I could go on for hours, but I’ve got to seriously get started, so I’ll finish with dried fruits… Prunes rolled in bacon and baked until crispy in the oven, dates filled with foie gras topped with sea salt and pepper. So easy!

Bon appétit and merry christmas!

*I’ll post the recipe later, I’ve got to run to the market…


Frost, defrost, no-frost… brunch?

October 22nd, 2007 § 0 comments § permalink


While my dutchie is a cycling freak and could spend hours looking and shopping for fancy expensive cycling gear, I, as a lazy gourmande, have something for fancy kitchen equipment… six pit stoves, professional gas-ovens, or just the kitchen aid department  at my favourite cook shop make my eyes shine with envy. Fridges are no exception though they are a little bit lower on my excitement scale. I dreamt for the cool and airy space of a fridge and freezer large enough to handle my saturday morning market escapades and our returns from France and our unevitable stops at the king of the supermarkets, … Carrouf*.

We’ve had it with our small-ugly-old fridge. It helped us getting started, and we’re glad. But it had its time: all door handles are broken and the freezer compartment has turned in an ice generating machine. So, there we went and buy a new fridge. Given the size of our kitchen, the limitations were high… but we found it: a high aluminium one door fridge/freezer combination with temperature management and a no-frost system of course! 

Like a kid, my dutchie wanted to take it right away, but (luckily) they didn’t have it in stock so we had to wait a few more days for the delivery. The next friday, there it was at last. The small-ugly-old fridge was emptied and set to wait on the terrasse in no time. First cleaning up, power on… one hour waiting. We could see the led temperature quickly dropping to arctic temperatures. There we were. After the required indicated time we transfered our new food cargo recently acquired on our last trip to France back into the freezing cold. Happy like hippoes we feasted and celebrated our new fridge before falling into the arms of Morpheus with happy food dreams.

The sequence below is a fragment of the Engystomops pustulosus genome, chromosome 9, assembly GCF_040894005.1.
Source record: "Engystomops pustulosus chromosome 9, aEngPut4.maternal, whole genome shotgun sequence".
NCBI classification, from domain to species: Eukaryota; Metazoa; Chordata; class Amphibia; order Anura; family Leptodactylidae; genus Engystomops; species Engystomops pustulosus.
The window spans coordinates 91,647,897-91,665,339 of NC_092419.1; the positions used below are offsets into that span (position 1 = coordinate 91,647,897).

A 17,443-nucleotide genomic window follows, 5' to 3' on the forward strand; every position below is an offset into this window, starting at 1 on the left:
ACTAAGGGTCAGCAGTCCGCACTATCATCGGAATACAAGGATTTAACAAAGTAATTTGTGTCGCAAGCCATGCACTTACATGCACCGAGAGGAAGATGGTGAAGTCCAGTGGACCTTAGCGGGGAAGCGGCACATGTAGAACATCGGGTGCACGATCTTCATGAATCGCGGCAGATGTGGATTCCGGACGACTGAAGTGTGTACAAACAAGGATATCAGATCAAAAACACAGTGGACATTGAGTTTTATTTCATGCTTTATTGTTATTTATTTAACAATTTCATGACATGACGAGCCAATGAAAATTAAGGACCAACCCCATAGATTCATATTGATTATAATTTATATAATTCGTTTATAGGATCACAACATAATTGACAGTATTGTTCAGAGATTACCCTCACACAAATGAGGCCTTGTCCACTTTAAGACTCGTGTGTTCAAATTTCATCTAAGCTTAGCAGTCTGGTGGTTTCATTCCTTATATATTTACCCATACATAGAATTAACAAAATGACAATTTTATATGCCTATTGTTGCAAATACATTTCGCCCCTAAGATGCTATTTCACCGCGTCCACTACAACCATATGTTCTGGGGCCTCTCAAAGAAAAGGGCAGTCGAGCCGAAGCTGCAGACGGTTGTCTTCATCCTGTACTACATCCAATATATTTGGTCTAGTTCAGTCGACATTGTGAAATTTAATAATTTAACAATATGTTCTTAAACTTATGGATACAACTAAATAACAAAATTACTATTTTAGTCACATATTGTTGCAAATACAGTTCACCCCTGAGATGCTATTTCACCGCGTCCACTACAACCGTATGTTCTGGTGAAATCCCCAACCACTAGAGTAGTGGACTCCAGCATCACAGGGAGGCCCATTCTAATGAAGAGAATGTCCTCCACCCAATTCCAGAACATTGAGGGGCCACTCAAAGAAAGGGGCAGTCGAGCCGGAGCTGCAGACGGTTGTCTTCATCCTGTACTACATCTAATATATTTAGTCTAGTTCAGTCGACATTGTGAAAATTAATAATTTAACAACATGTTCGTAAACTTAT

The next morning, my dutchie was up early to prepare a nice breakfast with croissants that he had prepared and frozen the week before. Berezina… For whatever reason our new acquisition revealed to be a defrost instead of a no-frost! It just didn’t work… After a whole night, everything was defrosted: the farm chicken, the charolais T-bone steak, the duck breasts, the croissants dough, the morrocan pancakes, the rolls of flaky pastry… We could have cried, (I would have if I was not under the schock)… we put the small-ugly-old fridge back on, right there on the terrasse and we decided to party! I spent the whole day in the kitchen, making stews of what could be stewed, tarts, quiches and terrines while my dutchie called around our closest friends to put a large improvised sunday brunch together….


That was a fun cooking frenzy weekend topped with a great sunday brunch shared with good friends… and I now have a whole set of new recipes to share with you: From home made croissants to salmon terrine passing by apple tarts, moroccan pancakes, chicory quiche, tarte au fromage blanc and a chicken and raisins tajine!

*  Carrefour or Carrouf for the nostalgic expatriated french. The holy grail of the french supermarkets.

Hungry? here’s to begin with:

Salmon terrine with fresh herbs from the garden
Terrine de saumon aux herbes du jardin 


serves 6 to 8
prep: 10 min cook: 30 min

250g salmon fillet, roughly diced,
1 shallot, chopped,
3 eggs,
15cl liquid cream,
juice of 1/2 lemon,
2 Tsp olive oil,
1 handful chopped parsley,
1 handful chopped chives,
2 sprigs of basil, chopped,
a few mint leaves, chopped,

sea salt, pepper and chili pepper to taste